In the wake up on a May discussion about the possibility of hiring a private firm to do part-time drug and alcohol counseling at Riverside-Brookfield High School in 2006-07, the District 208 Board of Education instead voted 5-1 on June 27 to create a full-time staff position to handle drug and alcohol counseling the RB.
Laura Hruska cast the only no vote on hiring a certified drug and alcohol counselor; board member Marty Crowley was not at the meeting. The new position will be added to the Student Services Department. A certified drug and alcohol counselor (CDAC) is someone who has taken coursework specifically dealing with drug and alcohol addiction.
In May the District 208 board set as one of its goals helping students better deal with drug and alcohol issues. The board and administration decided to aggressively attack the problem head on.
RB Superintendent/Principal Jack Baldermann and Student Services Chair Linda Lavery argued strenuously that RB would be better served by having a certified drug and alcohol counselor on staff rather than relying on the services of an outside agency and their appeal carried the day to a board that initially appeared skeptical when the subject was first brought to their attention three weeks ago.
“We need additional help to attack this problem,” said Baldermann. “We’re going into a pretty significant battle, and we want to be well armed. … When you hire an outside consultant they may do a fine job, but you don’t have the same kind of commitment that you have from your own staff.”
In May, the director of addiction services for the LaGrange Park-based Pillars Community Center said that a contract between RB and her organization was a “done deal.” Pillars would have provided someone at RB three days a week for 18 hours a week. With a full-time staff person, RB will have a CDAC available every school day and someone available to work evenings, Baldermann said.
The cost of the full time staff position will be at least $45,564, the starting salary for certified staff with a bachelor’s degree according to RB’s salary schedule. The cost of the hire could rise to $48,482 or if the school hires someone with a master’s degree with no previous school experience.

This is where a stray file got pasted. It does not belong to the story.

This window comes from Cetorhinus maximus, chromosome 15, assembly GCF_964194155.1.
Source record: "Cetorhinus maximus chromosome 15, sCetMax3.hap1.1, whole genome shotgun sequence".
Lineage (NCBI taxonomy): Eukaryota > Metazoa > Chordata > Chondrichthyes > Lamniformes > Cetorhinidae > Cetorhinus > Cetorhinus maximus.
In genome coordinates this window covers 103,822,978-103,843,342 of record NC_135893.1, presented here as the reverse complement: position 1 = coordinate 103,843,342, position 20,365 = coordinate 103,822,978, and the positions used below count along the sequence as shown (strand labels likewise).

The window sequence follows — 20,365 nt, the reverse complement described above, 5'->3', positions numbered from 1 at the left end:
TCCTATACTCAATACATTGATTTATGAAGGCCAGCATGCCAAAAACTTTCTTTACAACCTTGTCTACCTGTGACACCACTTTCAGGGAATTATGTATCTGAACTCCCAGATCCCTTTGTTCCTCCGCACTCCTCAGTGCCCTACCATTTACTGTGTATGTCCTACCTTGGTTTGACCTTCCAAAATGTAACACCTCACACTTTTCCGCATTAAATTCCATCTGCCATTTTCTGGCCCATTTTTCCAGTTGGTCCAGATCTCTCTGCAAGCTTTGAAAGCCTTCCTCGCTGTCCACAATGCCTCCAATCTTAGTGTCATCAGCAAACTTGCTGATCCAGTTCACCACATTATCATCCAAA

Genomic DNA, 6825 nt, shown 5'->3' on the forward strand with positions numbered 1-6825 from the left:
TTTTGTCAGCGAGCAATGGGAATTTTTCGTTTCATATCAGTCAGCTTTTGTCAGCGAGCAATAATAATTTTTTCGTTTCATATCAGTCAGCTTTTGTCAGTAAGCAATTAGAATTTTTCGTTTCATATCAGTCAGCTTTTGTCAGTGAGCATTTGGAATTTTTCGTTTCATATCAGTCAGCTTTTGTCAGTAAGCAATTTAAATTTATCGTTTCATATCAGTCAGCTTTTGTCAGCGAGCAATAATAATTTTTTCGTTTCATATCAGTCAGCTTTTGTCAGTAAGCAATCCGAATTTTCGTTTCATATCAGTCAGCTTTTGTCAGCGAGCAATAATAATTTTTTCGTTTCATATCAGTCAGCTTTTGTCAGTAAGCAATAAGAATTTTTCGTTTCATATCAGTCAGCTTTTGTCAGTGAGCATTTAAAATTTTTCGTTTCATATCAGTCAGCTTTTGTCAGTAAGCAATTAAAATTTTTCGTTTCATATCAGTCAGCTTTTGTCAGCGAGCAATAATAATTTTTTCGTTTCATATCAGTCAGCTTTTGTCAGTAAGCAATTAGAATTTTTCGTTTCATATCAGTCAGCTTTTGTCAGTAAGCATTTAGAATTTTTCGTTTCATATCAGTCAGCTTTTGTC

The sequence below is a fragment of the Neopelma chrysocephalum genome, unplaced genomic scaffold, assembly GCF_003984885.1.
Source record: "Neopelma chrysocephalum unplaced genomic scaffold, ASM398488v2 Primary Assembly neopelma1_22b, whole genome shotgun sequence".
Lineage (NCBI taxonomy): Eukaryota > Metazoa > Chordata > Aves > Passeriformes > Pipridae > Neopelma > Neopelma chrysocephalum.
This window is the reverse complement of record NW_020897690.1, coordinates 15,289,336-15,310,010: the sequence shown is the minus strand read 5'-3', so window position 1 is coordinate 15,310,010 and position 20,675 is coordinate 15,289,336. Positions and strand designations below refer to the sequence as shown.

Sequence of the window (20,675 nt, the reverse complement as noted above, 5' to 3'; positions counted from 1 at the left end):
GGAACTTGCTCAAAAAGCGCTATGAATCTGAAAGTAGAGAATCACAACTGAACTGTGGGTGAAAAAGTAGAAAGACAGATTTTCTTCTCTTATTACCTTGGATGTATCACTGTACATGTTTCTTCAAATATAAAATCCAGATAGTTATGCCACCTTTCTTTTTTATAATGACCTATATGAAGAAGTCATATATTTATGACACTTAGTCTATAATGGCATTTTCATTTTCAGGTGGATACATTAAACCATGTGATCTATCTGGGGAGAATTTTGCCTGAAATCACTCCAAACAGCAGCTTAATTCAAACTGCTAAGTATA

The cost of hiring Pillars would have been around $20,000, Baldermann said.
Baldermann said the cost of the position is not budgeted for in the 2006-07 preliminary budget that was unveiled last week, but said that he was confident that he could find savings in other personnel costs to fund the new position.
Lavery said that it has always been a goal of hers to add a CDAC to her staff.
“This has been a goal of mine since I came to RB,” said Lavery. “We’re about the whole person. We’re about attacking anything that is going to keeps students from being their best.”
Student Services staff told the board that they deal with problems involving drug and alcohol use on a regular basis.
“There have been many weeks this year when we have been overwhelmed by this issue,” said RB social worker Mari Mortensen at the June 13 school board meeting, where the idea of a full-time staffer was presented. “It’s very labor-intensive work.”
The new hire will be expected to conduct screenings and assessment of students, provide individual and group counseling, provide consultation and case management services, provide staff training, develop and organize community workshops and forums on drug and alcohol awareness among other duties, according to a memo to the school board that accompanied the proposal.
Hruska, who cast the lone “no” vote on the board, said she felt the case had not been adequately made to hire a full-time staff person. She said the district should first explore grant funding and perhaps start with a pilot program. She said the proposal lacked a full needs assessment and any quantifiable measurement of success.
Hruska also questioned why a Student Services staff of six full-time counselors, a department chair and two social workers was not adequate for a school with a projected enrollment of 1,484 students in 2006-07. Hruska said that she felt the administration had not adequately made its case.
“I’m not saying never,” said Hruska. “At this point I think this is an incomplete proposal.”
Some other board members who seemed skeptical when the idea was first presented to them three weeks ago decided to support it, especially after the board motion was amended to establish the position on a one-year trial basis.
“I’m willing to make a commitment for one year,” said board member Karen Bensfield who earlier in the meeting had pointed out the lack of a needs assessment.
Board member Sue Kleinmeyer urged the administration to consider hiring someone who can also help out in other roles in the Student Services Department.
In May, school officials and police conducted a dog-sniffing search of the school that resulted in one arrest. In 2006 Riverside police have made nine local ordinance violation arrests and two felony arrests at the school for drug and alcohol crimes.
School board president Larry Herbst said that the main factor in his vote was the trust he has in Lavery and Baldermann.
“We take our goals very seriously,” said Herbst. “We think outside the box. I really applaud Jack and Linda and the student services department on this. We’re going to give it a try.”